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Animal sanctuary in New Brunswick provides safe haven for farm animals


Jamie Sabot spent years working for the Society for the Prevention of Cruelty to Animals (SPCA) while living in Ontario before something changed in 2019.

Part of her job was finding new homes for misplaced animals, including farm animals which she admits can prove to be rather difficult for a number of reasons. It was through that work Sabot first learned about farm sanctuaries.

“While I was trying to place animals I started talking to more and more farm sanctuaries and they were always full,” Sabot recalls. “They said if you are passionate about this work this is what we need, we need more.”

With already quite a few of these safe havens in Ontario, Sabot and her husband Tim Clancy picked up and moved to Codys, N.B., where they opened Lily’s Place Animal Sanctuary.

The space, located on a former golf course, is a forever home for farm animals in need. The farm friends may have been abandoned, neglected, abused, or a number of other factors that led to them arriving at Lily’s Place.

“Last year alone we were asked to take in over 150 animals,” says sanctuary co-founder and president Tim Clancy. “This year we are up to around 38 animals so far and we aren’t even through the first month of the year.”

Lily’s Place Animal Sanctuary co-founder Tim Clancy feeds a pair of goats staying on the farm. (Avery MacRae/CTV Atlantic)

Caring for the animals makes for long days. Both Sabot and Clancy have full time jobs on top of their volunteer work at the sanctuary, putting in a few hours both before and after their shifts to care for the animals. The farm also has over 60 volunteers who come by to assist with the chores.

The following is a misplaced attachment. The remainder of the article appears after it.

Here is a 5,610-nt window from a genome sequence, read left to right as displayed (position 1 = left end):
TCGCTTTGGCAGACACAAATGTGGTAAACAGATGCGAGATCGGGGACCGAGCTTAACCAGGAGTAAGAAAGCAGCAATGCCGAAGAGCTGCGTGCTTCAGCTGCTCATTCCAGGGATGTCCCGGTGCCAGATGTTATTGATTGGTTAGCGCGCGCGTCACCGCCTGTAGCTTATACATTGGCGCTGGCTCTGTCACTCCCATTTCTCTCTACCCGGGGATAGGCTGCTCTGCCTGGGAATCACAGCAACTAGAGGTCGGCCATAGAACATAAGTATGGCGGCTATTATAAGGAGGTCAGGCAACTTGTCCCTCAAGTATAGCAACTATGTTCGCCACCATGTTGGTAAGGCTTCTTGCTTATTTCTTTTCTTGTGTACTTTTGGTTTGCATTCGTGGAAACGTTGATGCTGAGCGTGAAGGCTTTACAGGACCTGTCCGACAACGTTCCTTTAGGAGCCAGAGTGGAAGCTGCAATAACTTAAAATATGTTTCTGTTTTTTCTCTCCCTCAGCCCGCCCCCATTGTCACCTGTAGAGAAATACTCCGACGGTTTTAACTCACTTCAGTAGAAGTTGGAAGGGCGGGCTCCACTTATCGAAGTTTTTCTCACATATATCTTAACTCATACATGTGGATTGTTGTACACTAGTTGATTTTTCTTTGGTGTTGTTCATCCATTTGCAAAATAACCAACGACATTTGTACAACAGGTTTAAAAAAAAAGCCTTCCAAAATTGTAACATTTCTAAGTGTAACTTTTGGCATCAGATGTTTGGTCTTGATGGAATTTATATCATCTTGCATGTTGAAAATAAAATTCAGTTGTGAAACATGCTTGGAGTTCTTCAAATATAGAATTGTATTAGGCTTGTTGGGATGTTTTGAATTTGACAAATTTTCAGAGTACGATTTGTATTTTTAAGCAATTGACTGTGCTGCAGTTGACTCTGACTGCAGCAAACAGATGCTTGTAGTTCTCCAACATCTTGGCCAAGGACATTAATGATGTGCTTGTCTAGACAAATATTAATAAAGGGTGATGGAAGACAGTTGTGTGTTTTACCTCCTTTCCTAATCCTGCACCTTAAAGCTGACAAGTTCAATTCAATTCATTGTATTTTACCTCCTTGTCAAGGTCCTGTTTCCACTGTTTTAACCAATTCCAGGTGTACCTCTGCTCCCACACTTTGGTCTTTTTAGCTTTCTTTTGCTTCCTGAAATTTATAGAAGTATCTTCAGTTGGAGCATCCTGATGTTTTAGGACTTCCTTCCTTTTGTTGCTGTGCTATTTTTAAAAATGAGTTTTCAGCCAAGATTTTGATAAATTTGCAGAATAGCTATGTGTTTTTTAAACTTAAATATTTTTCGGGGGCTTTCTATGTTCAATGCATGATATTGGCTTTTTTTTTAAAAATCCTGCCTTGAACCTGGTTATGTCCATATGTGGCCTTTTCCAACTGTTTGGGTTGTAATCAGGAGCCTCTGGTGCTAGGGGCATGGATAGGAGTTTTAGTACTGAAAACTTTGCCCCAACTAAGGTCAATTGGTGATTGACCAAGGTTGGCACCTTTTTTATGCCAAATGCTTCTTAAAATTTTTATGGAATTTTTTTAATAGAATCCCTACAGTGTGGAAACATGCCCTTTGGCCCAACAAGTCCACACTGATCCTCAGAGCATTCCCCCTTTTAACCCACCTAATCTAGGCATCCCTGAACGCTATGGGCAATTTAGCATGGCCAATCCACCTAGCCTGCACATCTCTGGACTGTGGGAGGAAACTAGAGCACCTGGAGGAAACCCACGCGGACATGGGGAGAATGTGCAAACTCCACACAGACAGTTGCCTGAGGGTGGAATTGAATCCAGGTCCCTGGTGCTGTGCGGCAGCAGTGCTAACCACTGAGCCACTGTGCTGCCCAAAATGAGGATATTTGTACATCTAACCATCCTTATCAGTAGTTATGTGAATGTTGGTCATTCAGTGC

“It’s easy as in we are passionate so it doesn’t feel like work,” Sabot admits. “But it’s challenging in that the information on the animals like the ones we have here being either older or disabled is fairly limited. We are asking our vets a lot of questions and a lot of times they go ‘I have to get back to you on that.’”

The farm currently has a number of sheep, goats, roosters, and other farm birds on site but Clancy says they have even had horses at one point or another.

The farm currently has a pair of residents who require some extra care in a pair of sheep.

“We have Nancy who has a prosthetic on her front leg,” points out Clancy. “And we have Rosie who wears braces on all four legs because she has mobility issues with all of her legs.”

Lamb “Rosie” needs prosthetics for all four of her legs after suffering frostbite at a young age. (Avery MacRae/CTV Atlantic)

Sabot says they take in every animal they can, given they have the space, proper vet care, and can accommodate their needs. For those they can’t take in for whatever the reason, Sabot says they use their network to try and find the help the animals deserve.

Lily’s Place is a registered not for profit organization. The money to care for the animals on site comes entirely through government grants and community donations. In 2023, vet bills and medication costs came to nearly $10,000 for the year, but for the first time ever the entirety of that cost was covered thanks to community donations.

“It feels like a dream,” beams Sabot. “When we started we thought, I mean it feels nobody cares about these animals but we are going to try and make a container where people can care about them, and people are just pouring into it.”

Seeing the growing success is a source of pride for the couple, especially for Tim who credits his wife for how far they have come.

“She’s a strong woman, she knows what she wants, she knows what she wants to do, and she’s compassionate and determined to help these animals,” says Clancy. “It’s something she introduced me to but I am just as passionate about it now.”

Those interested in volunteering, donating, or visiting the sanctuary can reach out to Lily’s Place through their website. Clancy reminds those who come out that the sanctuary is not like a petting zoo, noting the animals should not be fed by anyone except volunteers.

For more New Brunswick news visit our dedicated provincial page. Top Stories

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